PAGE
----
• Bygrave CJ
      • Betts RP
      The plantar tissue thickness in the foot: a new ultrasound technique for loadbearing measurements and a metatarsal head depth study.
      • Abouaesha F
      • van Schie CH
      • Griffiths GD
      • Young RJ
      • Boulton AJ
      Plantar tissue thickness is related to peak plantar pressure in the high risk diabetic foot.
      • Young MJ
      • Coffey J
      • Taylor PM
      • Boulton AJ
      Weight bearing ultrasound in diabetic and rheumatoid arthritis patients.
      The ratio of first to fifth metatarsal head injection sites was 7/12 for the silicone group and 11/7 for the placebo group. This tissue thickness difference did not influence the results, because the change from baseline was used for all analyses.
      At 12 months, the plantar tissue thickness had increased by a mean of 1.6±0.9mm (P=.001) in the silicone group compared with baseline. The placebo group showed no significant change in thickness (.30±.70mm, P=.22) (fig 1).
      Figure thumbnail gr1
      Fig. 1The mean change in plantar tissue thickness (mm) from baseline at 3, 6, 12, and 24 months after injections with liquid silicone and saline (placebo); error bars = 95% (CI).
      Peak plantar pressures remained significantly lower (compared with baseline) at 1 year after injection in the silicone group (−165.0±253.5kPa, P=.03). There was, however, no difference in plantar pressures in the placebo group 1 year postinjection (76.6±183.5kPa, P=.14) (fig 2).
      Figure thumbnail gr2
      Fig. 2The mean change in peak plantar pressure (kPa) from baseline at 3, 6, 12, and 24 months after injection with liquid silicone and saline (placebo); error bars = 95% CI.
      At 24 months, 16 patients were reassessed. The plantar tissue thickness was still increased in the silicone patients (1.1±0.7mm, P=.003) and there was no difference from baseline in the placebo group (−0.1±0.6mm, P=.34) (fig 1). However, no significant change was realized in plantar pressure in either the silicone- (−23.5±51.7kPa, P=.86) or placebo-treated patients (36.9±275.2kPa, P=.89) (fig 2).
      The PTI had decreased at 12 months postinjection by −.71±1.17kPa/s (P=.055) in the silicone-treated patients, whereas there was a nonsignificant increase of .44±.72kPa/s in the placebo-treated group (P=.086). At 24 months, the PTI did not differ from baseline in the silicone-treated patients (−.24±1.22kPa/s, P=.859), whereas there was a significant increase in the placebo-treated patients (.64±.37kPa/s, P= .043). Figure 3 shows the change in PTI from baseline averaged per patient for the silicone- and placebo-treated group.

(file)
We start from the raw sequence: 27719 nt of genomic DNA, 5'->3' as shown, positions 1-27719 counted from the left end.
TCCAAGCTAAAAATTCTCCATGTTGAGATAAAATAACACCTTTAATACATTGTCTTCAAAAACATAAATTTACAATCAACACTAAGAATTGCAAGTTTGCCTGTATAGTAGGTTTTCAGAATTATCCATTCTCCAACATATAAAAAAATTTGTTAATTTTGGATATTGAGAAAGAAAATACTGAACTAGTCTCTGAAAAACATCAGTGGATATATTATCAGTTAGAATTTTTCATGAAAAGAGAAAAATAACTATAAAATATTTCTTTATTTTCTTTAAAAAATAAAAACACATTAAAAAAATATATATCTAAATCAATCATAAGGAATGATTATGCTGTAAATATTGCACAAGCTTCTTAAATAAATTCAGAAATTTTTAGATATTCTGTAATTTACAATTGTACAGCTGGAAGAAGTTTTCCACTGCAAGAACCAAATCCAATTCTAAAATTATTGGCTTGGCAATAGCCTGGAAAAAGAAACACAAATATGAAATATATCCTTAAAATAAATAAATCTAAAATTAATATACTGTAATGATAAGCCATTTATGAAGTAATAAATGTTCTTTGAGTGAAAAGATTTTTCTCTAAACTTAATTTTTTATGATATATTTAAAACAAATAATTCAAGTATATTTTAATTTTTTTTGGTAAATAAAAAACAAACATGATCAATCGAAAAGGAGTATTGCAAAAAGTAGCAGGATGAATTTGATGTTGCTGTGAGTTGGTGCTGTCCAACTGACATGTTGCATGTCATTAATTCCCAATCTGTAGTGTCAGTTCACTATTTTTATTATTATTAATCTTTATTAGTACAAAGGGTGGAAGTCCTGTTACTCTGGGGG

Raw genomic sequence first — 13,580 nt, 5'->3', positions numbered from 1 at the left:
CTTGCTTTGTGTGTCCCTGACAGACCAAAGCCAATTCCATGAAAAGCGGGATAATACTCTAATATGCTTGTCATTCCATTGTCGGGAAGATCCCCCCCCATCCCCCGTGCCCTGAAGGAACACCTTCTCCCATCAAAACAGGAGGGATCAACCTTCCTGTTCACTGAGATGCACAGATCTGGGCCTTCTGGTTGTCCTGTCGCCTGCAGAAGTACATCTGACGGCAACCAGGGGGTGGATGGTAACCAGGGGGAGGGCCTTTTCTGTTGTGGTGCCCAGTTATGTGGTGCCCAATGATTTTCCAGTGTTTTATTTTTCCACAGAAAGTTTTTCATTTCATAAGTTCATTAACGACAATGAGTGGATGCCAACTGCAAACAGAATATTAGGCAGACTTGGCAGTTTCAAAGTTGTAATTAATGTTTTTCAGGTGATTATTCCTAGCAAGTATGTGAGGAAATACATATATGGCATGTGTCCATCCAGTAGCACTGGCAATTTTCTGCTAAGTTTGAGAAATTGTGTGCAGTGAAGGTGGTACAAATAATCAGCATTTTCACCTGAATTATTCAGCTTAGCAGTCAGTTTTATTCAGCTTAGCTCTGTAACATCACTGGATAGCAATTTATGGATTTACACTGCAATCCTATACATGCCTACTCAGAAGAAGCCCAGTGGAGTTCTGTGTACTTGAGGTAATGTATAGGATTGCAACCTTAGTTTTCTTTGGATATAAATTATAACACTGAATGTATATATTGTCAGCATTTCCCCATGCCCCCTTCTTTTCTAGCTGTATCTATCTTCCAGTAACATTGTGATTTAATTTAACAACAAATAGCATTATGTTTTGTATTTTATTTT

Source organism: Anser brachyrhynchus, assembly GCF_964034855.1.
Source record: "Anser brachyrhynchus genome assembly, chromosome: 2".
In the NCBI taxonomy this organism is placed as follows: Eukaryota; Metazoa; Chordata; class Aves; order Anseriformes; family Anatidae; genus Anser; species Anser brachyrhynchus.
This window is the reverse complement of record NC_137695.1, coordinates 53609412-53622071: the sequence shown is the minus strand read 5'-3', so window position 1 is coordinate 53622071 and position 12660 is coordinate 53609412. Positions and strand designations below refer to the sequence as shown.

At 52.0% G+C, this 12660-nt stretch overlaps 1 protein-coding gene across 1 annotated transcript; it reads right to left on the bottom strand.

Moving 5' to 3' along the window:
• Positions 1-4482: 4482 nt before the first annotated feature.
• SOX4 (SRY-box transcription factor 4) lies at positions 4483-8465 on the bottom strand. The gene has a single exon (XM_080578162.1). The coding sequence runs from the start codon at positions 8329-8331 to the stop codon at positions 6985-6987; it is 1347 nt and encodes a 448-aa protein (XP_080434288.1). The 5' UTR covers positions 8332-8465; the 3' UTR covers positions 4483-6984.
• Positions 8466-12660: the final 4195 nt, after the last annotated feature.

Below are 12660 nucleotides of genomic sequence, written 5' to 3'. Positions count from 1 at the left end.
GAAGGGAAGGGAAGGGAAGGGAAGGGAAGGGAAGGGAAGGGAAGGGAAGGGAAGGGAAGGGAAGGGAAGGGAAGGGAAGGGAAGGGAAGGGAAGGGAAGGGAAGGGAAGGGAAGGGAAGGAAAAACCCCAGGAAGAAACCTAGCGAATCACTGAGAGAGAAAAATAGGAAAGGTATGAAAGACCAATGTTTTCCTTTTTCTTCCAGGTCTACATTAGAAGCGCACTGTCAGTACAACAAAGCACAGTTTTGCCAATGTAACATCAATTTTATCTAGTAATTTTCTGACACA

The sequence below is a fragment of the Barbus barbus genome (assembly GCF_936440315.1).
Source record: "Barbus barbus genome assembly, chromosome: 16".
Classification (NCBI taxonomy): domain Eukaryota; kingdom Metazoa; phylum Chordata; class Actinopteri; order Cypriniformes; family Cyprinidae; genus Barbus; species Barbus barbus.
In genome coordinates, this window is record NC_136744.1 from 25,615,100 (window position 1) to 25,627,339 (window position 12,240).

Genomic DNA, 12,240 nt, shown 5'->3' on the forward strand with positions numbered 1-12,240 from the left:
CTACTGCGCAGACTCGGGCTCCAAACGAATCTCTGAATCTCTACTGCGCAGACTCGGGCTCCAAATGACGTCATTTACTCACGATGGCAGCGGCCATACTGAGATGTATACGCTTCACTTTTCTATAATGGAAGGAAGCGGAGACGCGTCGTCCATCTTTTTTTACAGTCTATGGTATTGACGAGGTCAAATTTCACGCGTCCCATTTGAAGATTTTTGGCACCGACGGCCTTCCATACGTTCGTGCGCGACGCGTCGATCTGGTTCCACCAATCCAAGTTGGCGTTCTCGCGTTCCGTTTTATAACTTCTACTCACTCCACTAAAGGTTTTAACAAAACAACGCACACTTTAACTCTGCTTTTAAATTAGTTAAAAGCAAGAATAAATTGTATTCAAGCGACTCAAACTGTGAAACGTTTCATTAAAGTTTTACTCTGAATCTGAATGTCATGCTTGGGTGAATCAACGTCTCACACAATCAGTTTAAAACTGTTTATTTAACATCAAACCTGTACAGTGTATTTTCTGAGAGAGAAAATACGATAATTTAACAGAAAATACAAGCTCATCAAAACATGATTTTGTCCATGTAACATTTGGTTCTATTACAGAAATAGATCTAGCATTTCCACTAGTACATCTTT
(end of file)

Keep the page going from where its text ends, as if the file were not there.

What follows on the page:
Figure thumbnail gr3
      Fig. 3The mean change in PTI (kPa/s) from baseline at 3, 6, 12, and 24 months after injection with liquid silicone and saline (placebo); error bars = 95% CI.
      The greatest reduction from baseline for the silicone-treated group was observed at the 3-month follow-up. In addition, the graphs clearly show a continuous increase of PTI after the 3-month follow-up visit for both treatment groups.

      Adverse events

      Seven patients developed foot ulcers during the first year of the study. Three placebo- and 3 silicone-treated patients developed ulcers at noninjected sites (at toes, interdigital, toenail, heel, Achilles' tendon), while 1 placebo-treated patient developed an ulcer at an injection site. Two patients from the placebo group developed unrelated diseases (cerebrovascular accident, malignancy). In the second year of the study, 11 patients developed 23 ulcers. Nine placebo patients developed 2 ulcers at injected sites and 13 at noninjected sites (all at toes). Two silicone-treated patients developed 3 ulcers at injection sites, of which 1 was caused by a nail puncture through the sole of the shoe, and 5 at noninjected sites (toes, metatarsal heads). No clinical evidence of any migration of injected silicone was observed throughout the study. All patients included in this trial were at high risk of foot ulceration as defined in the Methods section, therefore, ulcer development during the study had been anticipated.

      Discussion

      The results of this study suggest that ILS may reduce peak plantar pressure and increase plantar tissue thickness over at least a 1-year period after initial administration. However, after 2 years, the ability of silicone to sustain its optimal plantar pressure reduction capacity appears to deteriorate. This would suggest that booster injections of liquid silicone might be required periodically to improve subcutaneous tissue cushioning in certain high-risk feet.